Claus flatly denied that claim and pointed to what he called a legitimate filtering company. ClearPlay sells a filtering machine that plays DVDs at home. Its technique avoids the problem of temporary ownership and streaming that VidAngel faces.

But Harmon sees this as a much bigger battle. 

“This case is about answering the question: Does the family or Hollywood have the authority on filtering within the home?” he said. “Because at VidAngel, we stand with the family.”

The case may decide how technology companies can distribute content online, something almost everyone uses every single day. A federal judge in California will rule at the end of next month on the injunction against VidAngel.

Listen to “Legal Docket” on the Sept. 26, 2016, episode of The World and Everything in It.

Mary Reichard

Mary is WORLD Radio’s dialogue editor and cohost of The World and Everything in It.

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Comments

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  • Joanna and Steve
    Posted: Mon, 09/26/2016 03:29 pm

    Maybe, Disney, Warner Bros., Twentieth Century Fox, and Lucasfilms need to start making true family friendly films....

  • jclark53
    Posted: Mon, 09/26/2016 03:45 pm

    Why do the major studios have an issue with us wanting to watch their movies cleaned up?

  • Fuzzyface
    Posted: Mon, 09/26/2016 05:02 pm

    I got a Clear-Play DVD player early on and was not enthused with the quality of the player and the way it worked.  Hopefully they worked out the kinks later on.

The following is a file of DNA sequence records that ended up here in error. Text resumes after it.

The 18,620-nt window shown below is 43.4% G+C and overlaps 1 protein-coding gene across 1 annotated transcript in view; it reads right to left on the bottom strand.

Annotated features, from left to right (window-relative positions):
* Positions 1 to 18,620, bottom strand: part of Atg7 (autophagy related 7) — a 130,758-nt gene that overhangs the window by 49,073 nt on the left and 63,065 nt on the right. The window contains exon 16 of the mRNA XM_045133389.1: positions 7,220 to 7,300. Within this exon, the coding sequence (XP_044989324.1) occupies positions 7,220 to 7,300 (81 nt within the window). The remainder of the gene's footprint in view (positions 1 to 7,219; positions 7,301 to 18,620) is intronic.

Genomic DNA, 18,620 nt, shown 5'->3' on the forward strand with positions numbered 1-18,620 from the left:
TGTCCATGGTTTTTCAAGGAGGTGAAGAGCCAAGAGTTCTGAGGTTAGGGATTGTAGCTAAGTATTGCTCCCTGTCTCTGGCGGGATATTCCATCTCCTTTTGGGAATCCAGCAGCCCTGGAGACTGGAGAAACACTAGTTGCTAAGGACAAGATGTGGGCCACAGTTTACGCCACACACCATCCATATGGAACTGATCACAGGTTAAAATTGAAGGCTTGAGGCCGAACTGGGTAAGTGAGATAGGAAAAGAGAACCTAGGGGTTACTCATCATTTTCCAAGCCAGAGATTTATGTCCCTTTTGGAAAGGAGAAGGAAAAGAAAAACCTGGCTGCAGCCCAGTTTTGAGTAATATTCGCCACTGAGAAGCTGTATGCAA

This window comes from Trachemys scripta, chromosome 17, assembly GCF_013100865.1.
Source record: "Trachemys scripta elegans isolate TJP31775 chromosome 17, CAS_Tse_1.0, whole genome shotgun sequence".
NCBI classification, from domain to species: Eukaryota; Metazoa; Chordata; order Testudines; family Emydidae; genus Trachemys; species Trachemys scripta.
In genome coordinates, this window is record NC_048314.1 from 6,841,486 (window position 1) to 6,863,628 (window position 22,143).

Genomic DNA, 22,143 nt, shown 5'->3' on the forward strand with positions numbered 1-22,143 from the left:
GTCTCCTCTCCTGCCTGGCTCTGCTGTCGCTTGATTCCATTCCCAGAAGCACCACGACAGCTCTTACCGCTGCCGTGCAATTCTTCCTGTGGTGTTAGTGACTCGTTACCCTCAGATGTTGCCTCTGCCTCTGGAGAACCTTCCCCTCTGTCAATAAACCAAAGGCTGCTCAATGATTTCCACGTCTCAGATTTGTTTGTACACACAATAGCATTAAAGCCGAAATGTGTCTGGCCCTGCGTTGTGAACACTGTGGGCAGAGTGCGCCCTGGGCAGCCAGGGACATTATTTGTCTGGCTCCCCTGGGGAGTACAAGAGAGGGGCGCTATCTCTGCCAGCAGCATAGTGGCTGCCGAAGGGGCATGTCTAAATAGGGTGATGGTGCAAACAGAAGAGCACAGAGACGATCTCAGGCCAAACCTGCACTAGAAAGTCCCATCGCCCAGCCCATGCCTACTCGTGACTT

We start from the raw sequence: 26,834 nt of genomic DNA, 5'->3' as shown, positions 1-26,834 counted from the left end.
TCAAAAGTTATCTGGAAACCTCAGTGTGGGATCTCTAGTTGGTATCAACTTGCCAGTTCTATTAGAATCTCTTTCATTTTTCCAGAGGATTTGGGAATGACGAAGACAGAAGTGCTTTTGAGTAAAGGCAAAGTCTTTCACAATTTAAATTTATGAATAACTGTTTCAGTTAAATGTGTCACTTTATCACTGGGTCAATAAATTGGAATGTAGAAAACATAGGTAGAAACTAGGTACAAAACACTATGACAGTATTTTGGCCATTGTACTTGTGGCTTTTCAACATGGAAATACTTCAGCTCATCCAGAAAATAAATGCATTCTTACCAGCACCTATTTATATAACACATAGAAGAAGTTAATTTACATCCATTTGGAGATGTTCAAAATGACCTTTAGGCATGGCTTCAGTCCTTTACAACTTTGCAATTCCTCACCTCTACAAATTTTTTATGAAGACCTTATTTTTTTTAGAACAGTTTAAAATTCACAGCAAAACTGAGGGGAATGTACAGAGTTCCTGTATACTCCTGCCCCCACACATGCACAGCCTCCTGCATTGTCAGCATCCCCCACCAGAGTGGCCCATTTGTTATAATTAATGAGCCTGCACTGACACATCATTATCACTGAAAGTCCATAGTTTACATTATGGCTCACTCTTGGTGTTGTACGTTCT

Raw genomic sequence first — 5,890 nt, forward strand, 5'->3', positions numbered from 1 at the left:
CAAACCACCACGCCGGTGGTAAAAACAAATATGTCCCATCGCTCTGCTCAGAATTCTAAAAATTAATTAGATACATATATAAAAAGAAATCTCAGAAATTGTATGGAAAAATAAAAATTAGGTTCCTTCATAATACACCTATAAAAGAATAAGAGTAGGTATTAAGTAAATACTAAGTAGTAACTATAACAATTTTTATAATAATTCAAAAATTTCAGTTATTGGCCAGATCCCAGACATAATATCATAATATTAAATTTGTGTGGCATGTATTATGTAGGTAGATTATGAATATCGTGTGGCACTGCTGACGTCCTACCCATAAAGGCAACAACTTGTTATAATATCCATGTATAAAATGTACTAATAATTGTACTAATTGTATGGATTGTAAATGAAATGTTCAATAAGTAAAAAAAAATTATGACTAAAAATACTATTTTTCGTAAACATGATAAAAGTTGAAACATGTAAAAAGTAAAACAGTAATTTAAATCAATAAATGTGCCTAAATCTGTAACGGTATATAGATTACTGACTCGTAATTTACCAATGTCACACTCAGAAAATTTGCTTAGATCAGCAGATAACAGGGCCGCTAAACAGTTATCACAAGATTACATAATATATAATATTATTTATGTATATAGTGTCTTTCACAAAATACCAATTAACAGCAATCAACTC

I also got some films from Feature Films for Families.  The films that they produced from scratch were mostly good (Butter Cream Gang, Rigoletto, etc.)  But one, The Inheritance, that they were allowed to produce an edited version of an Echo Bridge Home entertainment release was less than ideal.  The Feature Films edition had fabric over the bossoms of the girls which floated since they weren't designed to move well with the film movements.  These floating panels were annoying and drew your attention to the girls bossoms.  Also they cut a scene where Fedrick Arlington accosts Edith which is essential for the next scene and makes you think that much more happened than the uncut version shows.

    I hope VidAngel wins these lawsuits.

     

  • Jeff T
    Posted: Tue, 09/27/2016 10:24 am

    Pretty obvious that this is WAY illegal.

  • Kevin Abegg
    Posted: Wed, 06/14/2017 11:17 am

    Thank you for this Ms Reichard; I see that VidAngel is still batteling in court, however just yesterday they released a new system of filtering Netflix and other online streaming that I want to check into as a family that enjoyed their services. I see they're expecting to come under legal fire for this as well, so I'm wondering what their game plan is and if their financial support can see them through these battles. I'd love to see an update report on filtering in general, especially as we are in the midst of a blockbuster summer. Filtering appears to be a market that distributors are beginning to wake up to evidenced by Sony's initiative to sell "clean versions" of some of their popular movies (though they are getting push back from the artists now). From my perspective, the market makes financial sense, and I'm wondering if VidAngel is getting dragged through court for actual "artictic" issues or that these bigger companies want a slice of the pie once filtering takes hold. No matter the reason, I hope consumers will have affordable filtering made more acessable for families such as mine.